Okay we are heading into the home stretch leading up to the opening of 2011's Matter of Clay III August 4. It would be understating it to say that we are merely excited. It goes beyond that as this will not only be the third Matter of Clay exhibition it will also officially mark ten years of concerted effort of getting the word out that there is an exciting viable clay art scene in Canada. It is an art scene that embraces all of Canada from Reed Weir's perch on an outcropping of the Newfoundland coast called Robinson's to Mary Fox in Ladysmith British Columbia where she is now ensconced in her newly designed home and studio. It is a scene that includes Astrid Kruse in the Northwest Territories and our southernmost artist Bernadette Pratt in our own London, Ontario.
The ceramic mosaic that is Matter of Clay III includes artists that have immigrated to Canada from all parts of the world as well as First Nations. They are united in a quest for excellence and their output ranges from the the functional to the wildly abstracted. They are all ages. The eldest is Dean Mullavey from North Hatley, Quebec whose professional career has had him kiln hopping in some of the most famous kilns in North America: Gaetan Beaudin's, Otto & Vivika Heino's to say nothing of an anecdotal moment with the iconic Beatrice woods in her studio when she was 100. Beatrice, who died at 104, was often asked the key to her longevity. Her oft-repeated reply was 'I owe it all to chocolate and young men, not necessarily in that order" Dean was the first person I have met who had heard the phrase straight from her lips.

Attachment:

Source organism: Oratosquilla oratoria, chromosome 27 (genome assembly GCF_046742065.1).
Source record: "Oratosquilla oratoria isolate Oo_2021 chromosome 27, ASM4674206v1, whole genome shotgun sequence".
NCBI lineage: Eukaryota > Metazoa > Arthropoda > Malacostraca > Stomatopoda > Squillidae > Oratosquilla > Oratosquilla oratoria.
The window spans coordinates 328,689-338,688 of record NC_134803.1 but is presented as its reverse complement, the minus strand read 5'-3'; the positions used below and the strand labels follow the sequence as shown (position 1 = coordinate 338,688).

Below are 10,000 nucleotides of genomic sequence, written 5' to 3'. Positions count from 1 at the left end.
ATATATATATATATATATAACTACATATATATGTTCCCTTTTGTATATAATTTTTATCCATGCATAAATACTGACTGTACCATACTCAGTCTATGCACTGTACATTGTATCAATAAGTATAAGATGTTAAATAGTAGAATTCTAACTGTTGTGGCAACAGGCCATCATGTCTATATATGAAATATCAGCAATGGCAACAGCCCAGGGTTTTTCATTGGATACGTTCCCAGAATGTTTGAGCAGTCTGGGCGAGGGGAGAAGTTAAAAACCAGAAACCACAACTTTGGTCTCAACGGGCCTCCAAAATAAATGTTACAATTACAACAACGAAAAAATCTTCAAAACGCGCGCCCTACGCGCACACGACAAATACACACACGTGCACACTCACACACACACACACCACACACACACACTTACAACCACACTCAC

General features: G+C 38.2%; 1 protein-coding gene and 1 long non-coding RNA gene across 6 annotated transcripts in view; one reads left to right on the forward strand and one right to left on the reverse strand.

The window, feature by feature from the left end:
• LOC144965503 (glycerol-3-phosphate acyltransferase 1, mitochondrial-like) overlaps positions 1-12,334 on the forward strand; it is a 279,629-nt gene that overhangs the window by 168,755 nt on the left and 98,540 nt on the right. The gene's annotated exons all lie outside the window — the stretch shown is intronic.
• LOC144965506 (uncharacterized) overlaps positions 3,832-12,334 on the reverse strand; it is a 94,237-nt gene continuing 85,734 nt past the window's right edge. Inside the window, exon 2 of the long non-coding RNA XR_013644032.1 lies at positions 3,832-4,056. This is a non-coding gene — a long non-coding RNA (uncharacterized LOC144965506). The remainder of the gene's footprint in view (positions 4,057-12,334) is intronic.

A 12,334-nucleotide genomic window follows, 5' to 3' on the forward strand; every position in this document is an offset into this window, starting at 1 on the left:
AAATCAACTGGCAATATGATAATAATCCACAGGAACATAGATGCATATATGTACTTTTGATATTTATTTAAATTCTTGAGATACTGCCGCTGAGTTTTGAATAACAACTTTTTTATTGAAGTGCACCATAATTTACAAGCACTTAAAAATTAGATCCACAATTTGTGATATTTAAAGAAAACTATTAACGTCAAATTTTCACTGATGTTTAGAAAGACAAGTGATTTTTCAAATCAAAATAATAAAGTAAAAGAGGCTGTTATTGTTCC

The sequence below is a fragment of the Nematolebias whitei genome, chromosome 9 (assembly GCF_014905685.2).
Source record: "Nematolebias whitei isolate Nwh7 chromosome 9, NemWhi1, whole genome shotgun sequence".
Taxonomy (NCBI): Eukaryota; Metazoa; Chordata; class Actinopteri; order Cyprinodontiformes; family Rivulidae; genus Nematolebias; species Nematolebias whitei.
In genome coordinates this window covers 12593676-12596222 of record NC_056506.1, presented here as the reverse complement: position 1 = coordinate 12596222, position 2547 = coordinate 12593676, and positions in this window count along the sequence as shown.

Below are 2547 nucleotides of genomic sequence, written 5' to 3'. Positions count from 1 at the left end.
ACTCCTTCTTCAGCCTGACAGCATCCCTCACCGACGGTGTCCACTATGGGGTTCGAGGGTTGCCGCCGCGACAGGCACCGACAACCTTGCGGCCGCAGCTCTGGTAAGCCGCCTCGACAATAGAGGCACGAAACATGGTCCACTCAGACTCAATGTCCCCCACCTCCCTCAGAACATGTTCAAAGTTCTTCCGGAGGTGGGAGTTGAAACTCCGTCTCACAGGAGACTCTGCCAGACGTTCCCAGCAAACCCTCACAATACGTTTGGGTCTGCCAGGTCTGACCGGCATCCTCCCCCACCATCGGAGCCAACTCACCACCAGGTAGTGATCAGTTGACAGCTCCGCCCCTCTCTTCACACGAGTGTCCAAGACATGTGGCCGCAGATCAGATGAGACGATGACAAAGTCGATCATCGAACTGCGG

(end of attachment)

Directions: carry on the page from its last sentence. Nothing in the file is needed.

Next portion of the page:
There are currently over 100 artists participating and it was a thrill to finally be able to persuade Ron Roy to participate. Ron is a noted glaze specialist and prying some work out of him for the Matter of Clay exhibition took some doing. Fortunately I was aided and abetted by Liz Willoughby, another artist participating in the exhibition. They are delivering the work to the gallery on Monday. That'll be a good reason to open a bottle of wine.
Diane Brouilette has just connected to let us know that her pieces are on the way. I am hoping there will be one of her exquisite little teapots. I was too slow off the mark at a past exhibition and missed out on acquiring a sweet little purple teapot that I can still see just out of my grasp.
Puffins are making a huge hit in London. Reed Weir of Newfoundland made 100 of the little guys and they are a flock that is rapidly diminishing. it would appear that Londoners are puffin mad and we are selling them by the colony! They are cute and totally irresistible and, like potato chips, you can't stop at just one!
It is a wee bit busy so I am going to sign off for now and will get back to you on Monday!